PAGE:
Date of Award


Degree Type


Degree Name

Doctor of Philosophy in Education



First Advisor

Julie Coiro


Students’ voices are all too often missing in classrooms today. Research over the past 50 years has identified a number of problems associated with these missing voices. There are ingrained habits of “initiation-response-evaluation" (I-R-E) during which teachers assume responsibility for guiding classroom conversation and a tendency for many educators to engage in more monologic talk patterns. These classroom talk patterns intersect with several affective factors to significantly impede students’ full and genuine participation in learning. The purpose of this study was to develop and implement an intervention drawn from theories of dialogic pedagogy that I called Facilitated Participant-Centered Discussion (FPCD). FPCD was informed by a theory of dialogue grounded in the philosophic hermeneutics of Hans-Georg Gadamer. Given challenges associated with students’ missing voices, I employed a formative design framework to investigate what conditions supported or impeded the development of dialogue in a college-level online classroom. Constant comparative methods were used to iteratively collect and analyze data in an embedded, single-case study; then, retrospective analyses of the findings sought to identify implications, unanticipated outcomes, and recommendations for future research. Results indicated that the instructor’s understanding and facilitation of dialogue improved and students’ participation in classroom discussion increased. Findings suggested: a) factors associated with a “classroom press” were significant barriers to developing classroom dialogue; b) a tension between authority and openness inhibited FPCD, c) despite supports built into the intervention, affective factors continued to challenge the instructor’s leadership and powerfully inhibit student participation, and d) modeling a spirit of openness that welcomes student perspectives was essential to facilitating dialogue.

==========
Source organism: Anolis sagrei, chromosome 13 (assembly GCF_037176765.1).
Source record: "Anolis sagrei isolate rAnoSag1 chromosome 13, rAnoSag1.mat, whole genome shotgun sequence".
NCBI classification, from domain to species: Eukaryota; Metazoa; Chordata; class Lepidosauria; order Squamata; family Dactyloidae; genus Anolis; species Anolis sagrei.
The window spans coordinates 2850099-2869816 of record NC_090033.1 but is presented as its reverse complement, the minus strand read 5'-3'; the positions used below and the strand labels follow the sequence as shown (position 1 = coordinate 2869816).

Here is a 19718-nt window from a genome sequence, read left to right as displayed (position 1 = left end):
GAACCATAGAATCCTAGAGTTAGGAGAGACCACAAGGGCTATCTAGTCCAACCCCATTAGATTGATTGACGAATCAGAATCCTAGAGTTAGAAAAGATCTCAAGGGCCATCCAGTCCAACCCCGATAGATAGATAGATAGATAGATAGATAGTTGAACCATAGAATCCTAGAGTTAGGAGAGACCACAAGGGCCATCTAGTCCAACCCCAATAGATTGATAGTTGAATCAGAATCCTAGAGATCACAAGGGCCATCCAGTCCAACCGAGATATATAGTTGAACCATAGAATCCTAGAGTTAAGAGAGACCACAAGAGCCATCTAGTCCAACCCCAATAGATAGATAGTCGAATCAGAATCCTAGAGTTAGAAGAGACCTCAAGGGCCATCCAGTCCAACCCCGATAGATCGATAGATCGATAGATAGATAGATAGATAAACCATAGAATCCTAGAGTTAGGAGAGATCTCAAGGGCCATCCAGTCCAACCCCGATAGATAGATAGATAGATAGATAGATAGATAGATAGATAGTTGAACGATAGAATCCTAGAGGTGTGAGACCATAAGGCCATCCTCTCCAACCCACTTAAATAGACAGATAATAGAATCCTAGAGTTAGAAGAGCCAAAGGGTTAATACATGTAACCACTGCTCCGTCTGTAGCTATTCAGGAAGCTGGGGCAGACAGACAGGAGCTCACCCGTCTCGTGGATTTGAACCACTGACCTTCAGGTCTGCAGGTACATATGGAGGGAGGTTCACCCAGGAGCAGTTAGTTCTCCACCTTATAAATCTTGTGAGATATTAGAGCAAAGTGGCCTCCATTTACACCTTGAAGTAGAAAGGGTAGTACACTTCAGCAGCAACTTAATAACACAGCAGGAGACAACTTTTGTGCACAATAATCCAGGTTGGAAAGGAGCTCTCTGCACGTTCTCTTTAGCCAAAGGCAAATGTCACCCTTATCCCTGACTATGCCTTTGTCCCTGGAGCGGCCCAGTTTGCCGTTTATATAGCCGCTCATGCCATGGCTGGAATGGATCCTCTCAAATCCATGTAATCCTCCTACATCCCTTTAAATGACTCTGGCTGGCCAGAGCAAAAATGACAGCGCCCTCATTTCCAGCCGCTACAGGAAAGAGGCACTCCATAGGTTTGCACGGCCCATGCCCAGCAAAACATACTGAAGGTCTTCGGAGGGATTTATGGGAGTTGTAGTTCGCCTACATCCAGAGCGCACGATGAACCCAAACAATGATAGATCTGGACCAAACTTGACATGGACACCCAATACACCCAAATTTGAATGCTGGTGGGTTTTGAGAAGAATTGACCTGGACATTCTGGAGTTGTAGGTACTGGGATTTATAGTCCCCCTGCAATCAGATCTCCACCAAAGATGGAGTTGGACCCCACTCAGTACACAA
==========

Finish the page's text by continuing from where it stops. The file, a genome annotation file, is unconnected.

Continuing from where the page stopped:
To view the content in your browser, please download Adobe Reader or, alternately,
you may Download the file to your hard drive.

NOTE: The latest versions of Adobe Reader do not support viewing PDF files within Firefox on Mac OS and if you are using a modern (Intel) Mac, there is no official plugin for viewing PDF files within the browser window.